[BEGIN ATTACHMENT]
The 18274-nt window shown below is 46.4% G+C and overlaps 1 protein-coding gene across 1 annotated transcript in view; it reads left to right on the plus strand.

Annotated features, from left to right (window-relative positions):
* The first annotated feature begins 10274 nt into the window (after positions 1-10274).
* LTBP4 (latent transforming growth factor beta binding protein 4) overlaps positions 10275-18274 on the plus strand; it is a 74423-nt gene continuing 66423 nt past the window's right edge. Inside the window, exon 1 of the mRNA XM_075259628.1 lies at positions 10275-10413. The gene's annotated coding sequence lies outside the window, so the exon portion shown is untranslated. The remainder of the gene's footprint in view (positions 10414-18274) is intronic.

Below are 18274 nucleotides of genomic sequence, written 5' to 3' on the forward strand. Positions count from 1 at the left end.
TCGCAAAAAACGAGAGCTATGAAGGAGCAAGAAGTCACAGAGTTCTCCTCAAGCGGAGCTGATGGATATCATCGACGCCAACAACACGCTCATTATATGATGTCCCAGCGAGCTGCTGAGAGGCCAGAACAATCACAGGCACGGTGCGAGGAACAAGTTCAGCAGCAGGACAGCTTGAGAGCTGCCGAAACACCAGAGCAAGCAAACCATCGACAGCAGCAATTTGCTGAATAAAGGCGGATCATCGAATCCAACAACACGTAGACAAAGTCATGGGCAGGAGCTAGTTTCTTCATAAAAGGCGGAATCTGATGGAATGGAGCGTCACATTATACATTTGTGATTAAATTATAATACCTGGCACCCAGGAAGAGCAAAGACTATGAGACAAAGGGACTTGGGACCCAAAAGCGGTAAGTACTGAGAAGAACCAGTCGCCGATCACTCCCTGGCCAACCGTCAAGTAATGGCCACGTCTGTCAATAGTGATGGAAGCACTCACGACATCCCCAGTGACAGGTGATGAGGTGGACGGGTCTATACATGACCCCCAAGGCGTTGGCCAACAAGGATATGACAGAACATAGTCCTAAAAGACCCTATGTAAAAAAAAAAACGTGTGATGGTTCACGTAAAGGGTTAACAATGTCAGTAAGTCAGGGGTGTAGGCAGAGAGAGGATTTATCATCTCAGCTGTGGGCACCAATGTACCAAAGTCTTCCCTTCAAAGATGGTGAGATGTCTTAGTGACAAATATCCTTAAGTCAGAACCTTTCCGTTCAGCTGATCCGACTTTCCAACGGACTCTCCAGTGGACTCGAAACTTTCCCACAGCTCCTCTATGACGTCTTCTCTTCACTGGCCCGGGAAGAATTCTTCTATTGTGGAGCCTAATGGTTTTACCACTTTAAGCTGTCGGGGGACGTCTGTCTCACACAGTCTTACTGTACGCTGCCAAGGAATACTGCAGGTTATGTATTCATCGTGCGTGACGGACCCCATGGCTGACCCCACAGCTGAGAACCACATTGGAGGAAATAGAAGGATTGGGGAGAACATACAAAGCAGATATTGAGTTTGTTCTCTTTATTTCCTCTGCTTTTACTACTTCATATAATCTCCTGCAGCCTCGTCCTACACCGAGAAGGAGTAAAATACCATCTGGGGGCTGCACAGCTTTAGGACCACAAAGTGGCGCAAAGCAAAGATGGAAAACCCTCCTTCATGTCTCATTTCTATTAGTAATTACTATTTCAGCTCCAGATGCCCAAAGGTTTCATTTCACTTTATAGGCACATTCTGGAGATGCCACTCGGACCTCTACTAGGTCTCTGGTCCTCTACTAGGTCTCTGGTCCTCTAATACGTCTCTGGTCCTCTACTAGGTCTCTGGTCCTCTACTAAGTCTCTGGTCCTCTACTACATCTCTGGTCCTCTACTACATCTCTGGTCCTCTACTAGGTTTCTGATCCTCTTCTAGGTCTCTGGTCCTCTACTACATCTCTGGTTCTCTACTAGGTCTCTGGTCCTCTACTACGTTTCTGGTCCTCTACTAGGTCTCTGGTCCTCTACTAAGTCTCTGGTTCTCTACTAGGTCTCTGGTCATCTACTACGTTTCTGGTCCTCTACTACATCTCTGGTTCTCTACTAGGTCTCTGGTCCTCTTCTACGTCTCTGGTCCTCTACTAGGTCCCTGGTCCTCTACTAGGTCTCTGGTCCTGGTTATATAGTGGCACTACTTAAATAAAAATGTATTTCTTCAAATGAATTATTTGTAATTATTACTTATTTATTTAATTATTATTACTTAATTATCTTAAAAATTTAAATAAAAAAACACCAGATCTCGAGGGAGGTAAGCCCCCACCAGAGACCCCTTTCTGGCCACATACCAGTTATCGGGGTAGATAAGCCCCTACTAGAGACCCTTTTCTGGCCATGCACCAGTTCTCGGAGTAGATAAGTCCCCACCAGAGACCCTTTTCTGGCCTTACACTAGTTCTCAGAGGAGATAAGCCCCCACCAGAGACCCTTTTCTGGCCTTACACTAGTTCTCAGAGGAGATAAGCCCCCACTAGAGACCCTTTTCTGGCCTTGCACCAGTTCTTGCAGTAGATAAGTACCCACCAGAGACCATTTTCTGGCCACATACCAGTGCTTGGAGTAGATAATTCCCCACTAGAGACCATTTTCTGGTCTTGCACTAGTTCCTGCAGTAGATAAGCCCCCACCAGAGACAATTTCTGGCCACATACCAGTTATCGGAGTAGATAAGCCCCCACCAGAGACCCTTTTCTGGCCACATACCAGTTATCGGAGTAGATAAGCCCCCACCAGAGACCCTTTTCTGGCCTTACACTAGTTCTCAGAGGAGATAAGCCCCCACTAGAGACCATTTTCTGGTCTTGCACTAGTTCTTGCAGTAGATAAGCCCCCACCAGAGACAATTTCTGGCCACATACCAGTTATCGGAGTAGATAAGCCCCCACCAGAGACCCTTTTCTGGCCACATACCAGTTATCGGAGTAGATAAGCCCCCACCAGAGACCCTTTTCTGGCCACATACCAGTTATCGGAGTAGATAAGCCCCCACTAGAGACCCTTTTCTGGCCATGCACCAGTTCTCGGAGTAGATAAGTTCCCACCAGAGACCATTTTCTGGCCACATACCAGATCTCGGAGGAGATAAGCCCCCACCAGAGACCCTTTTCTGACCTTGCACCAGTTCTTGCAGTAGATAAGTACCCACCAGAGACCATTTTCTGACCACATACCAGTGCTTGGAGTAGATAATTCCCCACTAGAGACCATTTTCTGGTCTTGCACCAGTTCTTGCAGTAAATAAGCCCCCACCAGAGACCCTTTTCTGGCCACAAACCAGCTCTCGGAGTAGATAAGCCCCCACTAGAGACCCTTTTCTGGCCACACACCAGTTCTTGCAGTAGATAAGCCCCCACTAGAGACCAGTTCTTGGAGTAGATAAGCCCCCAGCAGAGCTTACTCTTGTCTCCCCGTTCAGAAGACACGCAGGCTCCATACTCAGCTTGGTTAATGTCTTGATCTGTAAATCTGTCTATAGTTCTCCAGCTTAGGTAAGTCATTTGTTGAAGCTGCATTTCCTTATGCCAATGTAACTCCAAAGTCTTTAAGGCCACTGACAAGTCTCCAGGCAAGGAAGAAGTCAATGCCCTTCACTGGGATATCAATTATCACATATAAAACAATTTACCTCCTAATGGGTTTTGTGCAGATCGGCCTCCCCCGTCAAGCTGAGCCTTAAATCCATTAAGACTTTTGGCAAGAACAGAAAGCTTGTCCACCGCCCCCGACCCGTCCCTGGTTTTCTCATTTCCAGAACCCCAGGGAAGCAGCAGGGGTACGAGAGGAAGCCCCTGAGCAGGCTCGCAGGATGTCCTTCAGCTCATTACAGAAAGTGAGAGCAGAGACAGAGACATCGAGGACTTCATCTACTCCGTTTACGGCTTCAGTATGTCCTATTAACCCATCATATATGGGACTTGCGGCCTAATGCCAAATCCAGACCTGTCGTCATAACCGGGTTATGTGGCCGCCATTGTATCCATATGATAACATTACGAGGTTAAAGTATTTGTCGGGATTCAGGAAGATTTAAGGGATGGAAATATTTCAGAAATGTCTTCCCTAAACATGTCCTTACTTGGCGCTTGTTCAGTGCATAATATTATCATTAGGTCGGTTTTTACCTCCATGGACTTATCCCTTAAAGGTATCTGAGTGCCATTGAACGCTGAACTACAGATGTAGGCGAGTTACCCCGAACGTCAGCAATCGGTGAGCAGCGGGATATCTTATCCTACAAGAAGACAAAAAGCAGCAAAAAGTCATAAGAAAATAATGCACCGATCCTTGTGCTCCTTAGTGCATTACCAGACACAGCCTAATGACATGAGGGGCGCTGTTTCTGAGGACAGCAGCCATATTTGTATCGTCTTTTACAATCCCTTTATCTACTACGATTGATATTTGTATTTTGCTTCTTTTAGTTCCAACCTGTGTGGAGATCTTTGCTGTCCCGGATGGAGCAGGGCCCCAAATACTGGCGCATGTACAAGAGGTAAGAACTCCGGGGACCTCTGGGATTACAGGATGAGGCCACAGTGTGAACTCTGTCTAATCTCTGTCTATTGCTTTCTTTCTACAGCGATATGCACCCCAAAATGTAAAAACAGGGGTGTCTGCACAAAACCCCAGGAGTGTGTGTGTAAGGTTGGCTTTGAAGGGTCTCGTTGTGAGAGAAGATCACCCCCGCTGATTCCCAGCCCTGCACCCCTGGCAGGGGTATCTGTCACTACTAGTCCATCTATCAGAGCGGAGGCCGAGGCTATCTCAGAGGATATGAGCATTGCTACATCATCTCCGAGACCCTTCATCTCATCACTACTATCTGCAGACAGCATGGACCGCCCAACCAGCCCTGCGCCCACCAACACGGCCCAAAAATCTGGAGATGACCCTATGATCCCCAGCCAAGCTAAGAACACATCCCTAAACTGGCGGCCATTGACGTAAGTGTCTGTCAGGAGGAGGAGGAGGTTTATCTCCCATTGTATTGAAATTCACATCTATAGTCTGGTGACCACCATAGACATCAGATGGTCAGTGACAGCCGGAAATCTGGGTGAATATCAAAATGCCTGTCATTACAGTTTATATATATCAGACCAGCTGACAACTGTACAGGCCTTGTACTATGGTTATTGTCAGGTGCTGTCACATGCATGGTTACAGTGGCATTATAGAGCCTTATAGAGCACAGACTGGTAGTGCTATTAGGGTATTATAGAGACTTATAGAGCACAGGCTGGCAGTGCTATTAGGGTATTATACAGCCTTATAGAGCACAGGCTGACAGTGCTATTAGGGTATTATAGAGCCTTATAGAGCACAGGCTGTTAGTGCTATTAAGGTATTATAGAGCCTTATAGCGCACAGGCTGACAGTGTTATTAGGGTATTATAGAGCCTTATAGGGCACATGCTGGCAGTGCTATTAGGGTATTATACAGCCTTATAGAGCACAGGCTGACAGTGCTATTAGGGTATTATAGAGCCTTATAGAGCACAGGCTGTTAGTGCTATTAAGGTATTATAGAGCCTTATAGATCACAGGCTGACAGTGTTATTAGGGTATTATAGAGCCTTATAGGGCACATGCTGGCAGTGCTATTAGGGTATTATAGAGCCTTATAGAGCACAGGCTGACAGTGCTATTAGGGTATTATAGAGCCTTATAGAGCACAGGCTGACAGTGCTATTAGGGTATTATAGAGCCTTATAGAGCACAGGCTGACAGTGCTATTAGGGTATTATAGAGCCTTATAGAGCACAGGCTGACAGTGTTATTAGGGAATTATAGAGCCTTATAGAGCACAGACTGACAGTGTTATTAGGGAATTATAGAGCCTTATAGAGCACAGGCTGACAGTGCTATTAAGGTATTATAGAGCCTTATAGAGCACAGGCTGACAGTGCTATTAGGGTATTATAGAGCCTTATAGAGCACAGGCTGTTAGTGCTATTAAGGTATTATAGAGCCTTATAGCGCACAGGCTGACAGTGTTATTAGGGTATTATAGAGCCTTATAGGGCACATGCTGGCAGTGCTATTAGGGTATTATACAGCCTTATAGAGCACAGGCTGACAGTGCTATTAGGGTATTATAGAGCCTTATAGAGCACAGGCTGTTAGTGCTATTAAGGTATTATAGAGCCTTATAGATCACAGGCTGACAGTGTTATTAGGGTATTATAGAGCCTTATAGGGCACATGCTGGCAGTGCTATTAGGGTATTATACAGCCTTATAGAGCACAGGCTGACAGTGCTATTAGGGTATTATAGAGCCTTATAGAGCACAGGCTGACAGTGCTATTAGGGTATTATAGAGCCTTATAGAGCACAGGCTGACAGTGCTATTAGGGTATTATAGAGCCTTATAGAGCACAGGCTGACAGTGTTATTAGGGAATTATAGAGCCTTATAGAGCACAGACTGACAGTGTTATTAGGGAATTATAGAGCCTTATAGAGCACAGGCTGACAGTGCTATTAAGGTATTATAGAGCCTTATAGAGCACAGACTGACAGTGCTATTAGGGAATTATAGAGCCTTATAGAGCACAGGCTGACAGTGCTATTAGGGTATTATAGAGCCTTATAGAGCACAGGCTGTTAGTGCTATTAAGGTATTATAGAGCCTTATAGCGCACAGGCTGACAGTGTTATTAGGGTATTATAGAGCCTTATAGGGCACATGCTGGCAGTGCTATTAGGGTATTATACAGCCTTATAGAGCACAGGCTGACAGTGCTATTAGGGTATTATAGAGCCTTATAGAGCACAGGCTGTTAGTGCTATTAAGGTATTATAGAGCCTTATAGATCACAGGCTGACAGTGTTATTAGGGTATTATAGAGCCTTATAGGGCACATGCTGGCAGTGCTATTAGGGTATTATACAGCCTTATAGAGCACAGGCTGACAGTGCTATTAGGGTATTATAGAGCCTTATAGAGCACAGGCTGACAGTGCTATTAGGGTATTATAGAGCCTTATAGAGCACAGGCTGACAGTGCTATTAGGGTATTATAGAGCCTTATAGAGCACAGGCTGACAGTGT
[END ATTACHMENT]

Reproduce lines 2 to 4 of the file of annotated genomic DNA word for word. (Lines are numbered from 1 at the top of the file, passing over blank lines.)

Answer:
Annotated features, from left to right (window-relative positions):
* The first annotated feature begins 10274 nt into the window (after positions 1-10274).
* LTBP4 (latent transforming growth factor beta binding protein 4) overlaps positions 10275-18274 on the plus strand; it is a 74423-nt gene continuing 66423 nt past the window's right edge. Inside the window, exon 1 of the mRNA XM_075259628.1 lies at positions 10275-10413. The gene's annotated coding sequence lies outside the window, so the exon portion shown is untranslated. The remainder of the gene's footprint in view (positions 10414-18274) is intronic.